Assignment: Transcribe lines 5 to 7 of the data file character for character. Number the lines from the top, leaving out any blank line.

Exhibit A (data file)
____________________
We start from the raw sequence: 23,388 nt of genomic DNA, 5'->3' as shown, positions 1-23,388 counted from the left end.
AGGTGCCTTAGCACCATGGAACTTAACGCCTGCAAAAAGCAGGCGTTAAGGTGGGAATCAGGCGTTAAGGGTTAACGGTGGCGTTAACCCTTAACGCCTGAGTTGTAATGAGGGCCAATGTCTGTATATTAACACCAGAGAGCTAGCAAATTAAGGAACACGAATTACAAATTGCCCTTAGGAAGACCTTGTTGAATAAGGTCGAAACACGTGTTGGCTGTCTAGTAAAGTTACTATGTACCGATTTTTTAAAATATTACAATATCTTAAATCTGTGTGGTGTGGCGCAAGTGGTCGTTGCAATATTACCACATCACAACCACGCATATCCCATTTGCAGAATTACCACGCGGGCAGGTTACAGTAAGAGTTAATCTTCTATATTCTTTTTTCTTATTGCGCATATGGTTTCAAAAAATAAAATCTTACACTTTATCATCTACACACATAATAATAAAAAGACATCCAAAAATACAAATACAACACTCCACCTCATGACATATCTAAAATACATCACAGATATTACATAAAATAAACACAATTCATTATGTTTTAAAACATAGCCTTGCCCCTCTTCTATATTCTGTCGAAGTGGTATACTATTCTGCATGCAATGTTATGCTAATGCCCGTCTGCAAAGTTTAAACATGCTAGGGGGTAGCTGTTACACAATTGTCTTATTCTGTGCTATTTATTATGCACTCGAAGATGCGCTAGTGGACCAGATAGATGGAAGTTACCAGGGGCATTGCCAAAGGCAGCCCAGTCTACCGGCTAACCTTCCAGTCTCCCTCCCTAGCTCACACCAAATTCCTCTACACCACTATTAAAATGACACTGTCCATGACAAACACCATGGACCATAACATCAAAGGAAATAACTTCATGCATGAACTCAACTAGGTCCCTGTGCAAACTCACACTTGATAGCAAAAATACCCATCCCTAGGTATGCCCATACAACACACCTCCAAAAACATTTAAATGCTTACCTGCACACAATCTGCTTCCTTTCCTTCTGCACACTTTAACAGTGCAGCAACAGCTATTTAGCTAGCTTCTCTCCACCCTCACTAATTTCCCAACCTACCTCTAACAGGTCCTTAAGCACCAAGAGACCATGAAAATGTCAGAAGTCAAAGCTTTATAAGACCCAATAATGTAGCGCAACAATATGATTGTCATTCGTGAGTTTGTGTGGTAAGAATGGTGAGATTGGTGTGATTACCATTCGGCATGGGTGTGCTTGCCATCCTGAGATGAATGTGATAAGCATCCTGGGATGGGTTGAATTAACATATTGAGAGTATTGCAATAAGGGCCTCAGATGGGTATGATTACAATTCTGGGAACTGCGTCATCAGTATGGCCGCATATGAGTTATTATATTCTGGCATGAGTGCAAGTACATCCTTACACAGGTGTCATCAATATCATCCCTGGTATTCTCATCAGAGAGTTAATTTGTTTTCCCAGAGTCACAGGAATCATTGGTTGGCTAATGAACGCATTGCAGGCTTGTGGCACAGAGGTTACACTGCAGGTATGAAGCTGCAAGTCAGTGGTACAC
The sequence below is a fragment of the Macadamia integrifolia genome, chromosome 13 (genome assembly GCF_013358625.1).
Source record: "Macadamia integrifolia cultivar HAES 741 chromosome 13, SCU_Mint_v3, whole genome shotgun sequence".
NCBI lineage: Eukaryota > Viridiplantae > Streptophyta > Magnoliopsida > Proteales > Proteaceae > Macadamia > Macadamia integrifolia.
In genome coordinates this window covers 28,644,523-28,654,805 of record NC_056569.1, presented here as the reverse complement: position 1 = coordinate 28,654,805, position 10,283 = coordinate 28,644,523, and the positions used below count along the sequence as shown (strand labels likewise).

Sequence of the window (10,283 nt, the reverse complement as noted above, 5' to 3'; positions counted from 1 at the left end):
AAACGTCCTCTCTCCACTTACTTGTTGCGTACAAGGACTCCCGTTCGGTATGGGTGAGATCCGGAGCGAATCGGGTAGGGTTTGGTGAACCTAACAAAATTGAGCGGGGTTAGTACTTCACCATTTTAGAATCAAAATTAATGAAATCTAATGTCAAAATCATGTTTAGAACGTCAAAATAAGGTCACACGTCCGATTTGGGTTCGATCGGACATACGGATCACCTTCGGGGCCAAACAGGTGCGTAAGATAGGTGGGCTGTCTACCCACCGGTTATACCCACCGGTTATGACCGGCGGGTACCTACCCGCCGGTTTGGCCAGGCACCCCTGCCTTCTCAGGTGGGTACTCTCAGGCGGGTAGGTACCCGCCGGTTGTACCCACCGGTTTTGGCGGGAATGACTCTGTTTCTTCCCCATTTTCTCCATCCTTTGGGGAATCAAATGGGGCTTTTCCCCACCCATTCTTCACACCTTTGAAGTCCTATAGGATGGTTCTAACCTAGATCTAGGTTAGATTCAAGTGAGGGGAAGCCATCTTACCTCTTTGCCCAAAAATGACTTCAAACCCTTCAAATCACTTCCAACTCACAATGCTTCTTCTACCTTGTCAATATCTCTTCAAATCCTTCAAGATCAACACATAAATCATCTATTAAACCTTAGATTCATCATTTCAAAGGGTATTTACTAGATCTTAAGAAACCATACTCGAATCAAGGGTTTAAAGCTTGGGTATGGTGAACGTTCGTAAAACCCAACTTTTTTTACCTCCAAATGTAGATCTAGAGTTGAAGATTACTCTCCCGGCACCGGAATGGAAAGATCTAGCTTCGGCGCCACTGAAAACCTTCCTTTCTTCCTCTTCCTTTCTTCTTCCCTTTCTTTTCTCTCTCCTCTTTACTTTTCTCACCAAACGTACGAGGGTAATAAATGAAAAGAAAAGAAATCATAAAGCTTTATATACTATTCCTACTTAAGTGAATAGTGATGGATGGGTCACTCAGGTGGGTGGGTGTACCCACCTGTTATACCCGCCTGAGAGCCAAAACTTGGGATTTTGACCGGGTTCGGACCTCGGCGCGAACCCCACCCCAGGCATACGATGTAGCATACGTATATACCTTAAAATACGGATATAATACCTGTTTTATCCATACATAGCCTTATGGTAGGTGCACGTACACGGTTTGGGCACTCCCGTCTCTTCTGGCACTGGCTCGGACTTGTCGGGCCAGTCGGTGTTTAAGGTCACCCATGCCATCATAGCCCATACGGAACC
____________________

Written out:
NCBI lineage: Eukaryota > Viridiplantae > Streptophyta > Magnoliopsida > Proteales > Proteaceae > Macadamia > Macadamia integrifolia.
In genome coordinates this window covers 28,644,523-28,654,805 of record NC_056569.1, presented here as the reverse complement: position 1 = coordinate 28,654,805, position 10,283 = coordinate 28,644,523, and the positions used below count along the sequence as shown (strand labels likewise).

Sequence of the window (10,283 nt, the reverse complement as noted above, 5' to 3'; positions counted from 1 at the left end):